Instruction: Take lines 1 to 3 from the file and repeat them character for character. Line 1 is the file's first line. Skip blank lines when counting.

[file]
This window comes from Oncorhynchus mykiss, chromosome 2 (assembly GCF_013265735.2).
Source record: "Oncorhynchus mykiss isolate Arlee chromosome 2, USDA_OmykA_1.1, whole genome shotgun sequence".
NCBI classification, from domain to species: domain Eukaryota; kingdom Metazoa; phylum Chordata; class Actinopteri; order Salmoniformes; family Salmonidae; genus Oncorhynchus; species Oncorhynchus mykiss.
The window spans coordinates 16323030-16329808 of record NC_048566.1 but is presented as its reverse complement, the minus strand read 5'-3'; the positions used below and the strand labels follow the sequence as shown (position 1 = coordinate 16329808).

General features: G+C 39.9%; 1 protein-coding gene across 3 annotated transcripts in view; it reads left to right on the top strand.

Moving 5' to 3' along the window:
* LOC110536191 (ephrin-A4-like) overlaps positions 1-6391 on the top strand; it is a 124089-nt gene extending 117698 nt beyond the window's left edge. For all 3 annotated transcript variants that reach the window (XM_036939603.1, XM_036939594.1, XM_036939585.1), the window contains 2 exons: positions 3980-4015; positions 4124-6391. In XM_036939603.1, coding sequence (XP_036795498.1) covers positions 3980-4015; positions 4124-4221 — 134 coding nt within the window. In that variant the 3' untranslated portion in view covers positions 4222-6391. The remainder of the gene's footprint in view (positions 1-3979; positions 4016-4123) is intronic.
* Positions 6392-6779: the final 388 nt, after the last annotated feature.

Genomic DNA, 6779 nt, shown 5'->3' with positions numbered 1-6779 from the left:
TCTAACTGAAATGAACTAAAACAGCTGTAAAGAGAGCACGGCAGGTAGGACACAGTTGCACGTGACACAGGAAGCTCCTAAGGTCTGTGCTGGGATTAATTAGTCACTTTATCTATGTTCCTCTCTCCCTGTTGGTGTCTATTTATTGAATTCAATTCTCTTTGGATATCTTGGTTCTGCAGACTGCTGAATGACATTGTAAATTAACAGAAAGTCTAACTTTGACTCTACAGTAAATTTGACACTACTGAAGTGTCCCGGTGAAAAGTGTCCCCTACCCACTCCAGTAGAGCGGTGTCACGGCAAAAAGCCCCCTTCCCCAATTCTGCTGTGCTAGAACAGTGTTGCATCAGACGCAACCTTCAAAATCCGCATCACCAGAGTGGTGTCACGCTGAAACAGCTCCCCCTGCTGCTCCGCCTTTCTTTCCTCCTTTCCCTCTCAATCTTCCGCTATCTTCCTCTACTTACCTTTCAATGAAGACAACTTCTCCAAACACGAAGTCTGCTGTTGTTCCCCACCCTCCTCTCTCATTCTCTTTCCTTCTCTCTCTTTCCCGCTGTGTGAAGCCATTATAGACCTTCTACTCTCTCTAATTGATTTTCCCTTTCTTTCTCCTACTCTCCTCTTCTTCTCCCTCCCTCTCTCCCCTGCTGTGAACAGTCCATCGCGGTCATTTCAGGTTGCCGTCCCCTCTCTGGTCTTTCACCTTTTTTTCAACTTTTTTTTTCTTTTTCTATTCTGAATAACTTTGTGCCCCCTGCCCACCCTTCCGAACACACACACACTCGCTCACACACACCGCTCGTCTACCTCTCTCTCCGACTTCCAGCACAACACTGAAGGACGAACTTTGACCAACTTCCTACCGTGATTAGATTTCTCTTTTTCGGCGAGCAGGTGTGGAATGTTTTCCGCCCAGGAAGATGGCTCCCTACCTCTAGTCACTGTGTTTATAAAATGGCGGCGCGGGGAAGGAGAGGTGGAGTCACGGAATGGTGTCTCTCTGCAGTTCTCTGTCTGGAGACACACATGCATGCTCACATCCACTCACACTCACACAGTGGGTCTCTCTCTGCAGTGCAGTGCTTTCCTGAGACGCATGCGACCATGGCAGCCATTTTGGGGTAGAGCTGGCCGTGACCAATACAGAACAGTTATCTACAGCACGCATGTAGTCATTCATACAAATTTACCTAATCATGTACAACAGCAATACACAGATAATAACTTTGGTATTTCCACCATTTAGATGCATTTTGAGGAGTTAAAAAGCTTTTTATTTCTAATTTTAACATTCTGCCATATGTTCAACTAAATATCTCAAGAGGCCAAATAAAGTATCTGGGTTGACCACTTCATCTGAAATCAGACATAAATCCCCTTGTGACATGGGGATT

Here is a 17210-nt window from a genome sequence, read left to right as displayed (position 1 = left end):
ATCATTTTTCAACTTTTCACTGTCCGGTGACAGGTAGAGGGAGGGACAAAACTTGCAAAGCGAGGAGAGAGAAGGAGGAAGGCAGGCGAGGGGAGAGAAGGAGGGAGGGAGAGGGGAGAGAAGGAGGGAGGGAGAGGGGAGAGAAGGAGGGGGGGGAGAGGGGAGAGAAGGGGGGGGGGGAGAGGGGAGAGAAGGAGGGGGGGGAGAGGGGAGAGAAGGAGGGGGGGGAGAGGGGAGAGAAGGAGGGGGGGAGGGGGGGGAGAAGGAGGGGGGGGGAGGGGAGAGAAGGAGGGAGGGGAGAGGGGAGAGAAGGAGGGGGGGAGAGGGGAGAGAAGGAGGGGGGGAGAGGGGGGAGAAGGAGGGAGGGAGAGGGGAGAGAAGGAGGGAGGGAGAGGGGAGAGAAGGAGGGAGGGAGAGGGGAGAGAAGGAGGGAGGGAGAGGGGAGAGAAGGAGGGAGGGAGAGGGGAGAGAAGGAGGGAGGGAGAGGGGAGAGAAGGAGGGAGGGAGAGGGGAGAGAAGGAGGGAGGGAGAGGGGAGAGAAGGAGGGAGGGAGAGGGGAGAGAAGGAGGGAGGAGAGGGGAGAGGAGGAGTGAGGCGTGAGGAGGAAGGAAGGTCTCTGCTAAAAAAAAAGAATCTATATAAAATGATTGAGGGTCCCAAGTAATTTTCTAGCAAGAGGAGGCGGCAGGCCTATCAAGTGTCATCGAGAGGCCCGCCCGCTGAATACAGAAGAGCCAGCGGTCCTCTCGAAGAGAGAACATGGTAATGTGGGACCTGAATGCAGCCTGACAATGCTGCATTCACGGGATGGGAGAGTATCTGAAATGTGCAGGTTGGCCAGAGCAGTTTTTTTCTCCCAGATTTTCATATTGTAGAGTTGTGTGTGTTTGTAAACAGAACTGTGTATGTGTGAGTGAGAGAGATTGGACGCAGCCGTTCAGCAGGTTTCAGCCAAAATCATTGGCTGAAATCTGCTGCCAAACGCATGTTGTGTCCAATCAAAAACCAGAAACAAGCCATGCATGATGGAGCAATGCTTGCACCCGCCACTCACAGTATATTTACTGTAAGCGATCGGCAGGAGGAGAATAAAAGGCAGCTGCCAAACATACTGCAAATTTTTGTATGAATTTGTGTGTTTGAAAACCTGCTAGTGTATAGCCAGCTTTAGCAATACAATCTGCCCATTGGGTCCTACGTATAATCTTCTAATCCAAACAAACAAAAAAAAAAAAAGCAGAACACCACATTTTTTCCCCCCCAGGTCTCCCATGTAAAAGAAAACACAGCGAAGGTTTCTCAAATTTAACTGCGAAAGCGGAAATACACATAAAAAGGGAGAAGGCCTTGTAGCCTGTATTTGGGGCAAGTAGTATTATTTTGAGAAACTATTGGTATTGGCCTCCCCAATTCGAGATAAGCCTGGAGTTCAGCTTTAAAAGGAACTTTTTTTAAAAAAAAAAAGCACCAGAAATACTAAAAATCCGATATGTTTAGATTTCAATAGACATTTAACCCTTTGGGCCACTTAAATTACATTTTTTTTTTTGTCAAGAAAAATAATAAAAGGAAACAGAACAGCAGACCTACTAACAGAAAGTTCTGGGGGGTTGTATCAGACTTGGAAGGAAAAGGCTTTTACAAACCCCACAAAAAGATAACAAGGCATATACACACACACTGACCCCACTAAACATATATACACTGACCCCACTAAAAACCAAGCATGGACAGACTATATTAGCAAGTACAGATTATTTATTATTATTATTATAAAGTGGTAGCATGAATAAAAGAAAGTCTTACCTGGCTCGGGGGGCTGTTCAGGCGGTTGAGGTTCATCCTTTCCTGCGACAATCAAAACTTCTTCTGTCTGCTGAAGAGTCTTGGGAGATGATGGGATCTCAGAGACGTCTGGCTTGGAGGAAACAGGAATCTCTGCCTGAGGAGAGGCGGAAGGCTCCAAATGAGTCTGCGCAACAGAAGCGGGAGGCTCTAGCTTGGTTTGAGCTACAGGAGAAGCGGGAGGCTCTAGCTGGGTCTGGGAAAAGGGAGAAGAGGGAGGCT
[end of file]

This window comes from Oncorhynchus mykiss, chromosome 2 (assembly GCF_013265735.2).
Source record: "Oncorhynchus mykiss isolate Arlee chromosome 2, USDA_OmykA_1.1, whole genome shotgun sequence".
NCBI classification, from domain to species: domain Eukaryota; kingdom Metazoa; phylum Chordata; class Actinopteri; order Salmoniformes; family Salmonidae; genus Oncorhynchus; species Oncorhynchus mykiss.